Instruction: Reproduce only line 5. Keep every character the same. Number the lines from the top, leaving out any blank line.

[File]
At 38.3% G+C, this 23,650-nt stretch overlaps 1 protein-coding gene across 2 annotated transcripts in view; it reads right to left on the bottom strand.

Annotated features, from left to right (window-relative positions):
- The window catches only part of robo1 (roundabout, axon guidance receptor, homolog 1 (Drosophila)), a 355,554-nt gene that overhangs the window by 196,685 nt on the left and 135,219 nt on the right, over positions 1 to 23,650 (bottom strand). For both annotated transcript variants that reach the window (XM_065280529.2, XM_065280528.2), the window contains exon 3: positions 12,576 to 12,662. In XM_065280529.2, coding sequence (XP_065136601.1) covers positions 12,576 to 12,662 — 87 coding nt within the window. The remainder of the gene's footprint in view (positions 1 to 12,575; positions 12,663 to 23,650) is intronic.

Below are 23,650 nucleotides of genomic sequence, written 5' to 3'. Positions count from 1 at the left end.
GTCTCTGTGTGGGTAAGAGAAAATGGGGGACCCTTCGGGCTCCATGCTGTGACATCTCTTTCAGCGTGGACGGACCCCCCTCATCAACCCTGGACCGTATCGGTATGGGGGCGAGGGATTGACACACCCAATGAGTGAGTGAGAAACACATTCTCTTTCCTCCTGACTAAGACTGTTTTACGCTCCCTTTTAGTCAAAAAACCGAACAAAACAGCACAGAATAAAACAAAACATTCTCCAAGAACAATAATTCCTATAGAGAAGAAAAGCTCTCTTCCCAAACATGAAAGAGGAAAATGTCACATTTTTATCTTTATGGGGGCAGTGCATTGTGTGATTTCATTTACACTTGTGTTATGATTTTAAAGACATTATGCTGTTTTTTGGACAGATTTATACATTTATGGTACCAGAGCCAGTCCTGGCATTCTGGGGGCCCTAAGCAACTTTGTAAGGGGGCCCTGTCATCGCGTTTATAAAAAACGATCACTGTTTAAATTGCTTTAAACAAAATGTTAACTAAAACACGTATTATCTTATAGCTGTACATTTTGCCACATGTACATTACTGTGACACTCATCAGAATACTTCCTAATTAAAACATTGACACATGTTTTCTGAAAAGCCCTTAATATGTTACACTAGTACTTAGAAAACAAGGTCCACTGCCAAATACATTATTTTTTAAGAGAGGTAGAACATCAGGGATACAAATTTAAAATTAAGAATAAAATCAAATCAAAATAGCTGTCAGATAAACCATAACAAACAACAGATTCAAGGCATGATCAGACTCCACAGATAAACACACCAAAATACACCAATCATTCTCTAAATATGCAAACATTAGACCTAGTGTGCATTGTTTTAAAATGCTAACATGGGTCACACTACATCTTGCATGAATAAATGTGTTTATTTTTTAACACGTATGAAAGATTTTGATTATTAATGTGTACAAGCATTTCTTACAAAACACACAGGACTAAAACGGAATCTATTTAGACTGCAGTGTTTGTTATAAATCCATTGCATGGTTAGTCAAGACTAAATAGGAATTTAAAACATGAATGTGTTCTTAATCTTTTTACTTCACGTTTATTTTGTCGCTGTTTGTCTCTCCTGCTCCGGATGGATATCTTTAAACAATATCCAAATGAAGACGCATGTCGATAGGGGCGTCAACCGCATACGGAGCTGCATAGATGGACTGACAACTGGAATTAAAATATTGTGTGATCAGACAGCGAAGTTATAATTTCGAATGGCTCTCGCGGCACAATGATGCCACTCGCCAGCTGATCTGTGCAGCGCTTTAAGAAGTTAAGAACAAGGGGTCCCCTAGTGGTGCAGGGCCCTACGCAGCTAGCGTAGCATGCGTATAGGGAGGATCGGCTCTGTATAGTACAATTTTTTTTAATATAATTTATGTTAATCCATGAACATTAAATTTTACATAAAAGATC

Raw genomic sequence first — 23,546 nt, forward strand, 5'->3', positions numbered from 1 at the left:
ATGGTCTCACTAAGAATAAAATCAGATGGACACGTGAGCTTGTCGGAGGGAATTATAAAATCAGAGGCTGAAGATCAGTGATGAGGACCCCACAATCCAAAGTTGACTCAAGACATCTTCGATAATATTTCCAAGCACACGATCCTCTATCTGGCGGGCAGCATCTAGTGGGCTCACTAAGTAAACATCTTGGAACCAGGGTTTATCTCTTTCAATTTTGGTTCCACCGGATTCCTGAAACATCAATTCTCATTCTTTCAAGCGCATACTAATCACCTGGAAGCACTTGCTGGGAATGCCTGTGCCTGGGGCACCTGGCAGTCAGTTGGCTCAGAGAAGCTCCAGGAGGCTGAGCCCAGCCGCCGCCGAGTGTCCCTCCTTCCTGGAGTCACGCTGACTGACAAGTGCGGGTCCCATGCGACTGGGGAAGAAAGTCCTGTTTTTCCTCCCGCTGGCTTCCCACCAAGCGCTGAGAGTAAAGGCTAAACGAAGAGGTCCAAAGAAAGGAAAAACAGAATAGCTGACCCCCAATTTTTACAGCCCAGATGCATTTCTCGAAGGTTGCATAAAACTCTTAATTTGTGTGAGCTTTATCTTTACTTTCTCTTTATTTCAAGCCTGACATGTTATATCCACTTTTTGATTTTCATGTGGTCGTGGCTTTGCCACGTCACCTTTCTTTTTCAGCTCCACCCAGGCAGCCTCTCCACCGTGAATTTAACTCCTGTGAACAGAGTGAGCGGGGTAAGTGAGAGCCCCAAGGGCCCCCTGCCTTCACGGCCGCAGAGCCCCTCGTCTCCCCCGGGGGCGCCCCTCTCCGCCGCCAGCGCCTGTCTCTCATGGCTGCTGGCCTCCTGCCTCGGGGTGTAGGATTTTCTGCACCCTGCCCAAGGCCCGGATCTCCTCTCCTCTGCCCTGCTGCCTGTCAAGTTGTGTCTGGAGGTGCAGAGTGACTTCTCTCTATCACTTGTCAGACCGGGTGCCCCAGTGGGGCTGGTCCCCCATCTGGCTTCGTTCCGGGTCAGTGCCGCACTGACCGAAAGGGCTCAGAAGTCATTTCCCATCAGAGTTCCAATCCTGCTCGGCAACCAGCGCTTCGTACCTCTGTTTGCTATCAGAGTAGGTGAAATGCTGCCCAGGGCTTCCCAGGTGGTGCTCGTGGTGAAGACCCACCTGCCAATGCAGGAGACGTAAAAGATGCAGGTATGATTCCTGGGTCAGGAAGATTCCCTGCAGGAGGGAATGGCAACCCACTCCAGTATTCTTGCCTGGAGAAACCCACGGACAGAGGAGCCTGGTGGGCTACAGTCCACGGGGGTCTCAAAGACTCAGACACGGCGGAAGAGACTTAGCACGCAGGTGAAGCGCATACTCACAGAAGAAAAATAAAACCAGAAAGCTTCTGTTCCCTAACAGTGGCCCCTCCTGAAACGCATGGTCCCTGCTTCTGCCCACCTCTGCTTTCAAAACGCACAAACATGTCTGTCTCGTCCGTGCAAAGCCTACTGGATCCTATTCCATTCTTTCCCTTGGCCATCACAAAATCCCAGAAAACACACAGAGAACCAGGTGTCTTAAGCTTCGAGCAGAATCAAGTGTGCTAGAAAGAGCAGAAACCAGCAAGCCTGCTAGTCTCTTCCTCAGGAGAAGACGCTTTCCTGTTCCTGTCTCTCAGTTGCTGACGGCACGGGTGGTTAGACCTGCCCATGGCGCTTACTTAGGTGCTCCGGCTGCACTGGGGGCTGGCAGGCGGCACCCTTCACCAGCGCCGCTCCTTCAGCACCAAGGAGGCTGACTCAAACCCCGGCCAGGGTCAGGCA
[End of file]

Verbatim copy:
GTCTCTGTGTGGGTAAGAGAAAATGGGGGACCCTTCGGGCTCCATGCTGTGACATCTCTTTCAGCGTGGACGGACCCCCCTCATCAACCCTGGACCGTATCGGTATGGGGGCGAGGGATTGACACACCCAATGAGTGAGTGAGAAACACATTCTCTTTCCTCCTGACTAAGACTGTTTTACGCTCCCTTTTAGTCAAAAAACCGAACAAAACAGCACAGAATAAAACAAAACATTCTCCAAGAACAATAATTCCTATAGAGAAGAAAAGCTCTCTTCCCAAACATGAAAGAGGAAAATGTCACATTTTTATCTTTATGGGGGCAGTGCATTGTGTGATTTCATTTACACTTGTGTTATGATTTTAAAGACATTATGCTGTTTTTTGGACAGATTTATACATTTATGGTACCAGAGCCAGTCCTGGCATTCTGGGGGCCCTAAGCAACTTTGTAAGGGGGCCCTGTCATCGCGTTTATAAAAAACGATCACTGTTTAAATTGCTTTAAACAAAATGTTAACTAAAACACGTATTATCTTATAGCTGTACATTTTGCCACATGTACATTACTGTGACACTCATCAGAATACTTCCTAATTAAAACATTGACACATGTTTTCTGAAAAGCCCTTAATATGTTACACTAGTACTTAGAAAACAAGGTCCACTGCCAAATACATTATTTTTTAAGAGAGGTAGAACATCAGGGATACAAATTTAAAATTAAGAATAAAATCAAATCAAAATAGCTGTCAGATAAACCATAACAAACAACAGATTCAAGGCATGATCAGACTCCACAGATAAACACACCAAAATACACCAATCATTCTCTAAATATGCAAACATTAGACCTAGTGTGCATTGTTTTAAAATGCTAACATGGGTCACACTACATCTTGCATGAATAAATGTGTTTATTTTTTAACACGTATGAAAGATTTTGATTATTAATGTGTACAAGCATTTCTTACAAAACACACAGGACTAAAACGGAATCTATTTAGACTGCAGTGTTTGTTATAAATCCATTGCATGGTTAGTCAAGACTAAATAGGAATTTAAAACATGAATGTGTTCTTAATCTTTTTACTTCACGTTTATTTTGTCGCTGTTTGTCTCTCCTGCTCCGGATGGATATCTTTAAACAATATCCAAATGAAGACGCATGTCGATAGGGGCGTCAACCGCATACGGAGCTGCATAGATGGACTGACAACTGGAATTAAAATATTGTGTGATCAGACAGCGAAGTTATAATTTCGAATGGCTCTCGCGGCACAATGATGCCACTCGCCAGCTGATCTGTGCAGCGCTTTAAGAAGTTAAGAACAAGGGGTCCCCTAGTGGTGCAGGGCCCTACGCAGCTAGCGTAGCATGCGTATAGGGAGGATCGGCTCTGTATAGTACAATTTTTTTTAATATAATTTATGTTAATCCATGAACATTAAATTTTACATAAAAGATC